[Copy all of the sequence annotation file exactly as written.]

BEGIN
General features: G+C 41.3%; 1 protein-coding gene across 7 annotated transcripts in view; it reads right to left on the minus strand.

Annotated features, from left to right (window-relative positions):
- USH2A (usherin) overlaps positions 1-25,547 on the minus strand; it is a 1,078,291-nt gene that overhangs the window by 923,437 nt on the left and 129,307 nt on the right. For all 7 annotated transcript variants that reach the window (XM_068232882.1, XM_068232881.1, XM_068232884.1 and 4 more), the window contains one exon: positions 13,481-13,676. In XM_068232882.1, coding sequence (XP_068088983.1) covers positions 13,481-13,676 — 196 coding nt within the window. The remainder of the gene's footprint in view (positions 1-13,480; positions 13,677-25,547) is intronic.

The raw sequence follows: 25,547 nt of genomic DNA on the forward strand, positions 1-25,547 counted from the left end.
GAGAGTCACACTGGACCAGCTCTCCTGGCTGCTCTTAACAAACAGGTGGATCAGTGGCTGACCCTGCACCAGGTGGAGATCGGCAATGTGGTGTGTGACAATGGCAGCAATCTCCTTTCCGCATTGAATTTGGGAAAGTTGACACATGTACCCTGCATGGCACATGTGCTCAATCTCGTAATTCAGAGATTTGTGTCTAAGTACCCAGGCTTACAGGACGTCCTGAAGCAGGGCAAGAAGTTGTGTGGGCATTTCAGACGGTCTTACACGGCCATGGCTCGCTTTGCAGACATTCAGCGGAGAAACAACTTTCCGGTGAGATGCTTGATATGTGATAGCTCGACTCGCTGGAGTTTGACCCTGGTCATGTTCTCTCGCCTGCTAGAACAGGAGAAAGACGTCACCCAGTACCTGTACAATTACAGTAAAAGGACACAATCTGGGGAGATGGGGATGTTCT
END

General features: G+C 41.3%; 1 protein-coding gene across 7 annotated transcripts in view; it reads right to left on the minus strand.

Annotated features, from left to right (window-relative positions):
- USH2A (usherin) overlaps positions 1-25,547 on the minus strand; it is a 1,078,291-nt gene that overhangs the window by 923,437 nt on the left and 129,307 nt on the right. For all 7 annotated transcript variants that reach the window (XM_068232882.1, XM_068232881.1, XM_068232884.1 and 4 more), the window contains one exon: positions 13,481-13,676. In XM_068232882.1, coding sequence (XP_068088983.1) covers positions 13,481-13,676 — 196 coding nt within the window. The remainder of the gene's footprint in view (positions 1-13,480; positions 13,677-25,547) is intronic.

The raw sequence follows: 25,547 nt of genomic DNA on the forward strand, positions 1-25,547 counted from the left end.
GAGAGTCACACTGGACCAGCTCTCCTGGCTGCTCTTAACAAACAGGTGGATCAGTGGCTGACCCTGCACCAGGTGGAGATCGGCAATGTGGTGTGTGACAATGGCAGCAATCTCCTTTCCGCATTGAATTTGGGAAAGTTGACACATGTACCCTGCATGGCACATGTGCTCAATCTCGTAATTCAGAGATTTGTGTCTAAGTACCCAGGCTTACAGGACGTCCTGAAGCAGGGCAAGAAGTTGTGTGGGCATTTCAGACGGTCTTACACGGCCATGGCTCGCTTTGCAGACATTCAGCGGAGAAACAACTTTCCGGTGAGATGCTTGATATGTGATAGCTCGACTCGCTGGAGTTTGACCCTGGTCATGTTCTCTCGCCTGCTAGAACAGGAGAAAGACGTCACCCAGTACCTGTACAATTACAGTAAAAGGACACAATCTGGGGAGATGGGGATGTTCT